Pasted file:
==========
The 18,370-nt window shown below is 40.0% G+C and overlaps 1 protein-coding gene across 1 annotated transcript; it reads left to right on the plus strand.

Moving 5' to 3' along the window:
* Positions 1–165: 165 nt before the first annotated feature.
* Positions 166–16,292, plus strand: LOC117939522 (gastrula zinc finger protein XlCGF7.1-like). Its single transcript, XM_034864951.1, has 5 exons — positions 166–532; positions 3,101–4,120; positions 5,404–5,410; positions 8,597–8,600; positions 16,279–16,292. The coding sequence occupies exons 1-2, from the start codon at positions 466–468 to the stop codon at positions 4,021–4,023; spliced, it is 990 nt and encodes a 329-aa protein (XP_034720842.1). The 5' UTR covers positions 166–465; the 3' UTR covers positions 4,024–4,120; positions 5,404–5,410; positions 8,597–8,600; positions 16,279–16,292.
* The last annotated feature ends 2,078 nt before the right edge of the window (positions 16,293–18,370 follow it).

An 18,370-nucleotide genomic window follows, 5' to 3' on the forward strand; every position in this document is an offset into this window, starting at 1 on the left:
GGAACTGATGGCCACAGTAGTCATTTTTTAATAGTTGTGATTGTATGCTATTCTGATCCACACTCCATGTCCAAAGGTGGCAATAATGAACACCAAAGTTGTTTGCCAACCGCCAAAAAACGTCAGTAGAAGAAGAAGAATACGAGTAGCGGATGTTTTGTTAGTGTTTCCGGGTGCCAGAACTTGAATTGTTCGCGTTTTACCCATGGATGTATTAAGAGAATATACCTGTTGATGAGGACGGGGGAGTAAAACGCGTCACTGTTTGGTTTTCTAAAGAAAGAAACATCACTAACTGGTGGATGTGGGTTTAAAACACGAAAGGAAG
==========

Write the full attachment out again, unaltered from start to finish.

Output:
The 18,370-nt window shown below is 40.0% G+C and overlaps 1 protein-coding gene across 1 annotated transcript; it reads left to right on the plus strand.

Moving 5' to 3' along the window:
* Positions 1–165: 165 nt before the first annotated feature.
* Positions 166–16,292, plus strand: LOC117939522 (gastrula zinc finger protein XlCGF7.1-like). Its single transcript, XM_034864951.1, has 5 exons — positions 166–532; positions 3,101–4,120; positions 5,404–5,410; positions 8,597–8,600; positions 16,279–16,292. The coding sequence occupies exons 1-2, from the start codon at positions 466–468 to the stop codon at positions 4,021–4,023; spliced, it is 990 nt and encodes a 329-aa protein (XP_034720842.1). The 5' UTR covers positions 166–465; the 3' UTR covers positions 4,024–4,120; positions 5,404–5,410; positions 8,597–8,600; positions 16,279–16,292.
* The last annotated feature ends 2,078 nt before the right edge of the window (positions 16,293–18,370 follow it).

An 18,370-nucleotide genomic window follows, 5' to 3' on the forward strand; every position in this document is an offset into this window, starting at 1 on the left:
GGAACTGATGGCCACAGTAGTCATTTTTTAATAGTTGTGATTGTATGCTATTCTGATCCACACTCCATGTCCAAAGGTGGCAATAATGAACACCAAAGTTGTTTGCCAACCGCCAAAAAACGTCAGTAGAAGAAGAAGAATACGAGTAGCGGATGTTTTGTTAGTGTTTCCGGGTGCCAGAACTTGAATTGTTCGCGTTTTACCCATGGATGTATTAAGAGAATATACCTGTTGATGAGGACGGGGGAGTAAAACGCGTCACTGTTTGGTTTTCTAAAGAAAGAAACATCACTAACTGGTGGATGTGGGTTTAAAACACGAAAGGAAG